The Season of Creation, the annual celebration of prayer and action for the environment, begins today and ends on October 4, the feast of Francis of Assisi, patron saint of ecology. The Season of Creation is a time of grace that the Church, in ecumenical dialogue, offers to humanity to renew its relationship with the Creator and with creation. The theme for this year is Listen to the Voice of Creation. That voice has become loud and clear. We hear it in uncommon heat waves and drought, in floods and in wildfires. Its cries have become louder each year and we need to listen. We need to recognize and admit that we have become a destructive species upsetting the balance of this planet because of our corporate and individual actions. It is time to hold power to responsibility and individuals to understanding. Creation is challenging us to change or face the consequences.
Listen to the voice of creation.
How seriously do you take the climate issues facing us? Do you avoid the topic? Do you find reflections on climate responsibility boring? Do you ever share them? Take time to inform yourself. Read Laudato Si if you haven’t. Go to seasonofcreation.org. What can you do? Get involved.
You may be interested in the presentation below.
SESSION 1: LISTEN TO THE VOICE OF CREATION
Thursday, September 1, 6:30 — 8 p.m. Central Daylight Time (CDT)
Hybrid option: In-person and via Zoom
Facilitator: Lori Apel and guests Join us as we kick off our Season of Creation series! This lively, cultural event will share a collection of prayers, songs, and diverse musical presentations featuring intergenerational voices and mood-enhancing instruments. Cost: $5.00. Please register and prepay at shalomretreats.org by calling Shalom at 563.582.3592.
O God, how manifold are your works! In wisdom have you made them all; the earth is full of your creatures.
If someone has not learned to stop and admire something beautiful, we should not be surprised if he or she treats everything as an object to be used and abused without scruple. If we want to bring about deep change, we need to realize that certain mindsets really do influence our behaviour. Our efforts at education will be inadequate and ineffectual unless we strive to promote a new way of thinking about human beings, life, society and our relationship with nature. Otherwise, the paradigm of consumerism will continue to advance, with the help of the media and the highly effective workings of the market.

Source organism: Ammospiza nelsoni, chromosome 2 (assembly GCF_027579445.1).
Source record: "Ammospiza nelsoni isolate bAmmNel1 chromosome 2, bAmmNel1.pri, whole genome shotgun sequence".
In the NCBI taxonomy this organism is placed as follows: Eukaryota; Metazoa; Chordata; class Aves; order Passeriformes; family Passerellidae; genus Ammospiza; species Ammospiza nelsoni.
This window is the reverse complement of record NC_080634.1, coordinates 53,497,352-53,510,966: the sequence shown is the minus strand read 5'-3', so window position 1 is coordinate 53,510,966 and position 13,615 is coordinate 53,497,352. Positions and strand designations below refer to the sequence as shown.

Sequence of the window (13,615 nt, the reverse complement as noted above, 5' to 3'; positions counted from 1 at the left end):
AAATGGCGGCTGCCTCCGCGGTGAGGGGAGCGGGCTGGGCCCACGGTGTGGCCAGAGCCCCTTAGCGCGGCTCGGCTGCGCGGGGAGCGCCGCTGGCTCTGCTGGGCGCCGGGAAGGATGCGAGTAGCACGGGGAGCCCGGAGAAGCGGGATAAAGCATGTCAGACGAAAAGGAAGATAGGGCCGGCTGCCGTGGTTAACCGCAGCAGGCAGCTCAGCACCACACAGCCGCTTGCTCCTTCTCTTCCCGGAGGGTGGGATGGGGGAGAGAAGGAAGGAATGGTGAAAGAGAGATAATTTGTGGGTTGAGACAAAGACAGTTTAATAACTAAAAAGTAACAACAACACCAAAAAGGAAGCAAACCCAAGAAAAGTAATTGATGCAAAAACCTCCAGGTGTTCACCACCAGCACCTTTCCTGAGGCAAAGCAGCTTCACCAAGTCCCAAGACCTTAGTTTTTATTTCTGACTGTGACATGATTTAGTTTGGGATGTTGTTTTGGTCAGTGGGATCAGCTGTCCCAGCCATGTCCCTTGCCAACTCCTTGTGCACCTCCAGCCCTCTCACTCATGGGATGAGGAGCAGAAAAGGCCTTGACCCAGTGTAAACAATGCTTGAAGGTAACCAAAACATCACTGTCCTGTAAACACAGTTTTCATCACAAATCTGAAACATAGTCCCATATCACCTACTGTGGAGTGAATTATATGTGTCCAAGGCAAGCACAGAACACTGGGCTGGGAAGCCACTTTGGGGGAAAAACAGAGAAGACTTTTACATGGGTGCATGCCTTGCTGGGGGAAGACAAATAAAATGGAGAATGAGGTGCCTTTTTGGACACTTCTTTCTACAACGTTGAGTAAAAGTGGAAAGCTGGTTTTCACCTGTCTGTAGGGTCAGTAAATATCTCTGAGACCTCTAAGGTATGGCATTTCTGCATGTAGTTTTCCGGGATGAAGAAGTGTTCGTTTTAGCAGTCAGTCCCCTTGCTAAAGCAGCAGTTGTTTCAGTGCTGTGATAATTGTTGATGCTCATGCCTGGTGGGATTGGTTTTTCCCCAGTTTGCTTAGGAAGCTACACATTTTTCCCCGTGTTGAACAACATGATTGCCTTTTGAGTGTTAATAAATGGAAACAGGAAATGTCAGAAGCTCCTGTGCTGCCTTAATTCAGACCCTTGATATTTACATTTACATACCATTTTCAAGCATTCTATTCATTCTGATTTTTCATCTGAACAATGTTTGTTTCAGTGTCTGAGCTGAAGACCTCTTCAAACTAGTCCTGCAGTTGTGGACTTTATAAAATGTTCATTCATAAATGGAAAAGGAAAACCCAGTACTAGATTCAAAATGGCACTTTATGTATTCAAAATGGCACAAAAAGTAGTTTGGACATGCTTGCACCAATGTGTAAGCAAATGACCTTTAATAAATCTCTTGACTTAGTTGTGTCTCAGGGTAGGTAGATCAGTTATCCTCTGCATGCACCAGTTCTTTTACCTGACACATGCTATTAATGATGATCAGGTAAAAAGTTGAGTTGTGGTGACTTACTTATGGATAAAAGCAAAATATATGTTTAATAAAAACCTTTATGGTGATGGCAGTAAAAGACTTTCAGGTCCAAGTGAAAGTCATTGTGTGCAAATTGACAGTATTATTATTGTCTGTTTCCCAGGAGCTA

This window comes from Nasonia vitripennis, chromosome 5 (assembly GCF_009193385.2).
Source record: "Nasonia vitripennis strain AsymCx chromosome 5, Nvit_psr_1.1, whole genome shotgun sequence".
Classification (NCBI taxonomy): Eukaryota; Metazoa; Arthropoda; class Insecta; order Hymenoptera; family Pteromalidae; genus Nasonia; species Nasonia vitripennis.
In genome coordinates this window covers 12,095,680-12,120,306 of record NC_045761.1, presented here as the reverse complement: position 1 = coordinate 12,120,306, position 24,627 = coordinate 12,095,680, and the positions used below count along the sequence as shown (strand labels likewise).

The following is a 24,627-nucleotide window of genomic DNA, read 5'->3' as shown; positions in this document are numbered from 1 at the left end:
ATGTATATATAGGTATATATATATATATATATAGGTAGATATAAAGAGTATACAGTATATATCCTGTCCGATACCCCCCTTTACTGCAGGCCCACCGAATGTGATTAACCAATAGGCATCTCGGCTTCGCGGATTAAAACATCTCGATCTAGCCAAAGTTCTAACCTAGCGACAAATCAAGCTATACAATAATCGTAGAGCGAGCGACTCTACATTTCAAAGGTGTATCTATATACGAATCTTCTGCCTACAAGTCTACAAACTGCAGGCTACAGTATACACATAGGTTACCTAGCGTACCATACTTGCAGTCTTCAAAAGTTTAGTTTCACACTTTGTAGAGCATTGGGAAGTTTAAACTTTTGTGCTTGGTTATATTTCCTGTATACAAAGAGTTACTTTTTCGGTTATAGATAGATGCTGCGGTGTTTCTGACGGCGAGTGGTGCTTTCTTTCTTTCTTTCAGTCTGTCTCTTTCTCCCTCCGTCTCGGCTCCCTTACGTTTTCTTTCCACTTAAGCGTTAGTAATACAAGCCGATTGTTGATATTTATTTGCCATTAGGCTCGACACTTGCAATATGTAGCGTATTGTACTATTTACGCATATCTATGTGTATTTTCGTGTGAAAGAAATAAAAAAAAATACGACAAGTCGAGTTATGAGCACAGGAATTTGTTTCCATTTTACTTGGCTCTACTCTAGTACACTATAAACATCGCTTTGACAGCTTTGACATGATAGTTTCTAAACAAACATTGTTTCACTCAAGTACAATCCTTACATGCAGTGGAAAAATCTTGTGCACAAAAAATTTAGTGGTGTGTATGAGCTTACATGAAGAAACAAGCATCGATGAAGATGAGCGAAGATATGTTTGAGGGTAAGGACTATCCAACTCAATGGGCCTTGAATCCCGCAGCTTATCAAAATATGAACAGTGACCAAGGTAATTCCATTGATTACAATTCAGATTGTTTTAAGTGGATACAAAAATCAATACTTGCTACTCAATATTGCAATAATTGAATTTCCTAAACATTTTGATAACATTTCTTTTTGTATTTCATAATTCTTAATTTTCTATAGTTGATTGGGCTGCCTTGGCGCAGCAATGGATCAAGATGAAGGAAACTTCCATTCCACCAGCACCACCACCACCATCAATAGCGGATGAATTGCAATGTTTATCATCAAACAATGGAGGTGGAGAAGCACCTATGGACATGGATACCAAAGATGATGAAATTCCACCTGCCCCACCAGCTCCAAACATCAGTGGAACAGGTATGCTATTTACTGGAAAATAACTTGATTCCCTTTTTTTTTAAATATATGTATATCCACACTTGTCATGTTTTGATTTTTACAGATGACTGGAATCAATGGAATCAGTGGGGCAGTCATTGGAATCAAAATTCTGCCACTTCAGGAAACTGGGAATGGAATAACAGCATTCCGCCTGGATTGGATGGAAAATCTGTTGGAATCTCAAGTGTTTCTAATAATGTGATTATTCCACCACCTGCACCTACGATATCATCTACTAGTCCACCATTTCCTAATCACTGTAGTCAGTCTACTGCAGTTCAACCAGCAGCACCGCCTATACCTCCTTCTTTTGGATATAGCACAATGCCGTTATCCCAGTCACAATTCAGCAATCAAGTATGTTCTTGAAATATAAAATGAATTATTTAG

In the name of God stop destroying forests, wetlands and mountains, stop polluting rivers and seas, stop poisoning people and food.
Pope Francis to extractive corporations
To all of you who choose to look the other way because you are more frightened of the changes that can prevent catastrophic climate change than the climate change itself- Your silence is the worst of all.
The earth is what we all have in common.
Preservation of our environment is not a liberal or conservative challenge, it’s common sense.
We simply must do everything we can in our power to slow down global warming before it is too late… The science is clear. The global warming debate is over.
We don’t have time to sit on our hands as our planet burns. For young people, climate change is bigger than election or re-election. It’s life or death.
By polluting the oceans, not mitigating CO2 emissions and destroying our biodiversity, we are killing our planet. Let us face it, there is no planet B.
I hold a vision of this blue green planet, safe and in balance. At the end of the Fossil Fuel Era, we are emerging to a new reality. We are ready to make the next leap – as momentous as abolishing slavery or giving women the vote.
We are in danger of destroying ourselves by our greed and stupidity. We cannot remain looking inwards at ourselves on a small and increasingly polluted and overcrowded planet.
One of the biggest obstacles to making a start on climate change is that it has become a cliche before it has even been understood
You cannot adapt to extinction
When enough people come together, then change will come and we can achieve almost anything. So instead of looking for hope — start creating it.
We are living in what must surely be the most daunting and arresting moment we have ever faced as a species. We face a developing reality that can either condemn human beings to oblivion or inspire us to wake up to our lives in a dramatically more interesting way. A way that begins in living soberly and creatively towards the crisis of our planet– not as a problem to be solved by engineering an ever better, safer human “bubble”, but as a constantly unfolding obligation to begin considering the remaking of ourselves as ecologically awake human beings.
Susan Murphy, The Koan of the Earth